Saturday, September 18, 2021

Samsung NC10 Mini Review + The Rise of the Netbook Part II

May 17, 2009 by · 23 Comments 

samsung-nc10

In a recent posting called The Rise of the Netbook I explored why I believe the netbook has increasingly become a popular alternative to the proper laptop.

Yesterday I caved in and bought a Samsung NC10. Whilst doing the actual purchase, though, I was amazed at just how many people congregated around the netbook area in the various stores I visited vs. all the other devices.  It was the sort of attention typically reserved for the Apple section of stores.

What’s also amazing is that these little netbooks are really just low power laptops. Most of them run Windows XP because of the hardware requirements, but a few have Linux if you so desire. Microsoft has a hit on their hands in catering to the netbook market. I friend of mine has loaded Windows 7 on one of the current gen (Atom N270) netbooks, and apparently it runs well on it. I think the Windows 7 Netbook market is going to give premium-priced Apple computing products a run for their money not only at the mass-market level, but also at the luxury level. Apple, if you’re reading this, I highly encourage you to launch a netbook-priced Mac OS X product, and the iPhone doesn’t count.

Anyway, whilst doing my research on Netbooks, I narrowed down the things that I wanted in order to get the most out of it:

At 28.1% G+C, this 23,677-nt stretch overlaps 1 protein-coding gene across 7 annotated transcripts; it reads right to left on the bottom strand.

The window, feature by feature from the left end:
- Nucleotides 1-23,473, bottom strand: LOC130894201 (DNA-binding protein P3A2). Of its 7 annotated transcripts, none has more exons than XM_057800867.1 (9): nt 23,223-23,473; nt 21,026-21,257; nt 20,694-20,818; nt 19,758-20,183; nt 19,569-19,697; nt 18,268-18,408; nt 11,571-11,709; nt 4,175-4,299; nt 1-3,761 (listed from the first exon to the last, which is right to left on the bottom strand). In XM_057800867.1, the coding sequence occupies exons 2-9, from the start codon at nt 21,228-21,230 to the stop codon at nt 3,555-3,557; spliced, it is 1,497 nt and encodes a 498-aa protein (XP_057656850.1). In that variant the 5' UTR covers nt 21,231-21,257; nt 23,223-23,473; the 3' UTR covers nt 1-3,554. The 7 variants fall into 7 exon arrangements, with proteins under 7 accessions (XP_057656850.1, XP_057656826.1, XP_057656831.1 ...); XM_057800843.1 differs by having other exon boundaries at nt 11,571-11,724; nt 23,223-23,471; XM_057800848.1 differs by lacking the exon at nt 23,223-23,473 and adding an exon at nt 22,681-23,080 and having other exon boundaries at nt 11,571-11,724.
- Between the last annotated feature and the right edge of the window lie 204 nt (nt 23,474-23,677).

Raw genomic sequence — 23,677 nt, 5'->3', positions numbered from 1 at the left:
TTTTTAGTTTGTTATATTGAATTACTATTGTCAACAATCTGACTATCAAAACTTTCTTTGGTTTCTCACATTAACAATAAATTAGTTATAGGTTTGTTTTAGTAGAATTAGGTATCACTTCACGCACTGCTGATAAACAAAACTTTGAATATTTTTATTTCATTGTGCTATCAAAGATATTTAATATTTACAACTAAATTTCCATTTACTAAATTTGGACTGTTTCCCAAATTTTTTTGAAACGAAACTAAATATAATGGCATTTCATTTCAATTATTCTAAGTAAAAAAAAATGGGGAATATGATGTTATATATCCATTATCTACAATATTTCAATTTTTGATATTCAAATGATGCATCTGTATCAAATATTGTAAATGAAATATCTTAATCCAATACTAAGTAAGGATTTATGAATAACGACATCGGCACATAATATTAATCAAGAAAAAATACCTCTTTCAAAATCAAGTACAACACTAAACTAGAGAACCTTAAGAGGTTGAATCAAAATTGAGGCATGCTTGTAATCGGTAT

1) I wanted no less than a 10inch screen, beyond that, I found it too small to really get web use out of it, but this could function for you as a mobile calendar or something.

2) I wanted the option to be able to expand the memory from the stock 1GB to 2GB so that it would be ready for Windows 7 (due to higher memory demands to run multiple programs).

3) A brand/model that was highly used on by others so that when doing troubleshooting, I could find sufficient support online from others’ hacking efforts.

4) A price of no greater than £320 / $485

5) A hard drive large enough to deal with a new operating system > 16GB and/or a dual-boot system

6) Good battery life

This led me to the following short list (in no particular order):

  • Acer Aspire One D150
  • Dell Mini 10
  • Lenovo S10
  • Asus EEE PC 1000 series
  • Samsung NC10

All of these, for the most part, had the same specs (Atom N270, a gig of ram, a sizeable hard drive, and ok battery life on 6-cell battery). However, what made the NC10 stand out for me was: